Being out in the countryside with my dogs gives me time to think. I’ve learnt the pleasure of solitude without being lonely, and that’s a good feeling for me.

Welcome to "Man with two dogs" - the family website for dog owners and dog walkers.

This is my countryside diary which appears each Saturday in the Dundee Courier newspaper.

Mystery of words

July 2nd, 2011

RAW COURAGE in wild animals can be impressive and touching at the same time   The dogs were bowling on ahead of me along the side of a burn (for once Macbeth wasn't trailing behind looking for revolting things to eat which make him ill) and there was a tremendous commotion of splashing and urgent duck calls.

A mallard duck came flapping back towards us, beating the water with her wings as if injured and unable to get airborne   Meantime her ducklings, too young to fly and squeaking with fright, scooted off upstream as fast as their wee, fledgling wings would take them.

About four feet from him the mother duck stopped and faced up to Inka, still flapping her wings and calling all the while to her young   It was intended to divert Inka's attention away from the ducklings and she didn't fly off until she was confident they were safe.

Such selfless behaviour isn't mother love in any human sense, but is certainly brave and demonstrates the lengths wild animals will go to, to protect their offspring and ensure continuation of their species.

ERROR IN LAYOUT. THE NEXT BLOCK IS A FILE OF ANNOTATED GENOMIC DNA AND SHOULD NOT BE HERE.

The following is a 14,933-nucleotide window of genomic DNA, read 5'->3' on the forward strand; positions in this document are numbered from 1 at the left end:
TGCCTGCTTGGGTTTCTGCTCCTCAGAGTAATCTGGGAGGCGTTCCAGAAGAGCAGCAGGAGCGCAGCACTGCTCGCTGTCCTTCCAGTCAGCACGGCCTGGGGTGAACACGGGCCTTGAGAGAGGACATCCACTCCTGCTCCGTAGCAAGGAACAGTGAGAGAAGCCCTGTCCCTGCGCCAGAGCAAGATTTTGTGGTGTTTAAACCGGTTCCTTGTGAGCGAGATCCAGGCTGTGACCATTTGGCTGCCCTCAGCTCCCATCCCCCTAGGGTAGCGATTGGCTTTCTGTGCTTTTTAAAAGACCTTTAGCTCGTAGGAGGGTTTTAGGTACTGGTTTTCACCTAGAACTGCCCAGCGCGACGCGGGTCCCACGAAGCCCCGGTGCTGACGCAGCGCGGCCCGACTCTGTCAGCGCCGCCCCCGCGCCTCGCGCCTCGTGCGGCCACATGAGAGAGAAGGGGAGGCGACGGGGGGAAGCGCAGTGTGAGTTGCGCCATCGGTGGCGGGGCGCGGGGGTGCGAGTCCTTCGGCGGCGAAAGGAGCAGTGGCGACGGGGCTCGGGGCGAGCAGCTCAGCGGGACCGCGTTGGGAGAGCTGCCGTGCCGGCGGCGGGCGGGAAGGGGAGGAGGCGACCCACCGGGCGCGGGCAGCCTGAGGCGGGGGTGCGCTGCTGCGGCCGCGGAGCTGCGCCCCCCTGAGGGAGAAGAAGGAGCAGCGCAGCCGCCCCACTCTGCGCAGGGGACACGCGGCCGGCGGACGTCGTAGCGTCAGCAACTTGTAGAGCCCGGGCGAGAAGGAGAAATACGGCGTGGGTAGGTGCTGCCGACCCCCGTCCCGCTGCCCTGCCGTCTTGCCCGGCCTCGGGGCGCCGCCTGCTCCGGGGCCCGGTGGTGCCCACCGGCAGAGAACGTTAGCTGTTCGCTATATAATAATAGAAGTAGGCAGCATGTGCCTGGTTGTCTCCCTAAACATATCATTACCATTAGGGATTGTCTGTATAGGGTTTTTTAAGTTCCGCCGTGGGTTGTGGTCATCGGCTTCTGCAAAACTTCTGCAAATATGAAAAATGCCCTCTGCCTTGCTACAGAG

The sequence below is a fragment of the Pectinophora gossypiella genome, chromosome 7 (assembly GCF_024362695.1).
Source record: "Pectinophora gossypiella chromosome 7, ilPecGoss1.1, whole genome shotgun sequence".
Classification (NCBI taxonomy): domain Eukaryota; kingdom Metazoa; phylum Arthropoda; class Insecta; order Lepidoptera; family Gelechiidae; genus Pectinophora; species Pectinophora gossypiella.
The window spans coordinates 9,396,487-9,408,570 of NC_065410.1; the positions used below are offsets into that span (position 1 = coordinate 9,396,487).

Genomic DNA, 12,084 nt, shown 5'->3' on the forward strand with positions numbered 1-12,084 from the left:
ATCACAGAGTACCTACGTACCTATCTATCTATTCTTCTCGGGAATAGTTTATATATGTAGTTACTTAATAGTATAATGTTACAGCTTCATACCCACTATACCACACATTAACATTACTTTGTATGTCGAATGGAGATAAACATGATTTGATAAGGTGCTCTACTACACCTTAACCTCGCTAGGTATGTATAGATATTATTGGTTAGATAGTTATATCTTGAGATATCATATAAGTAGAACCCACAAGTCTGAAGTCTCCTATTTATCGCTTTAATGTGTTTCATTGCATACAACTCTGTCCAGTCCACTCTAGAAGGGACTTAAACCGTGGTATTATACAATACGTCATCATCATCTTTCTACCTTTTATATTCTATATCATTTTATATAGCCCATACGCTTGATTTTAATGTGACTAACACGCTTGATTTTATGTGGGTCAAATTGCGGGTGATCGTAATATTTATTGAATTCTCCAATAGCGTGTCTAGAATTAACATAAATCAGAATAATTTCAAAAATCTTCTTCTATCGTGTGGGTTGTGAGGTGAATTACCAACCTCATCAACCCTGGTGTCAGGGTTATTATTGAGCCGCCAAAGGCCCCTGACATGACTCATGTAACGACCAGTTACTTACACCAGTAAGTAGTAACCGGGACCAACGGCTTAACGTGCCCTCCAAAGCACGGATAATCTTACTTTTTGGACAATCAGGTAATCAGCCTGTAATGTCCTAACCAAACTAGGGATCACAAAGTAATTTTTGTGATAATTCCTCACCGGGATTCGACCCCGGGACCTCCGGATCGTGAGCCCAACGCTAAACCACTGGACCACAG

The walk through the Blue Door near Edzell from the Gannochy Bridge to the Rocks of Solitude, which must be one of the most popular in the county, got a bit of a facelift over the winter   A team of foresters cut back the old rhododendrons which had self-seeded for decades along the bank of the River North Esk creating a green wilderness which quite blocked the river from view in some places.

It has transformed the riverbank, letting in light, and you can see the river now which, after all, is the main feature of the walk   It's early days yet to see what will grow up in place of the shrubs but this time next year I'll be looking out for the rosy-purple bells of foxgloves, which often appear in large numbers where woods have been cleared, flourishing in amongst the new growth.

The North Esk is more than a physical boundary between the counties of Angus and Aberdeenshire   There's a tricky matter of translation when you cross the Gannochy Bridge, as I found when I was eating bannocks in the company of a lady who lived for a time in New Deer in north Aberdeenshire   At least I thought they were bannocks until she corrected me, telling me we were eating  €œbreid € – which is the name they give them in those northern airts.

It's not the first time I've encountered these linguistic differences   In Laurencekirk, for instance, bannocks are pancakes   And in Portsoy butteries are roweys, but they are rowleys in Portknockie scarcely eight miles along the coast   So if you get flustered when you're next in an Aberdeenshire baker's shop, maybe it's easier just to point to what you want and say  €œI'll take some of those €!

Written on Saturday, July 2nd, 2011 at 11:04 am for Weekly.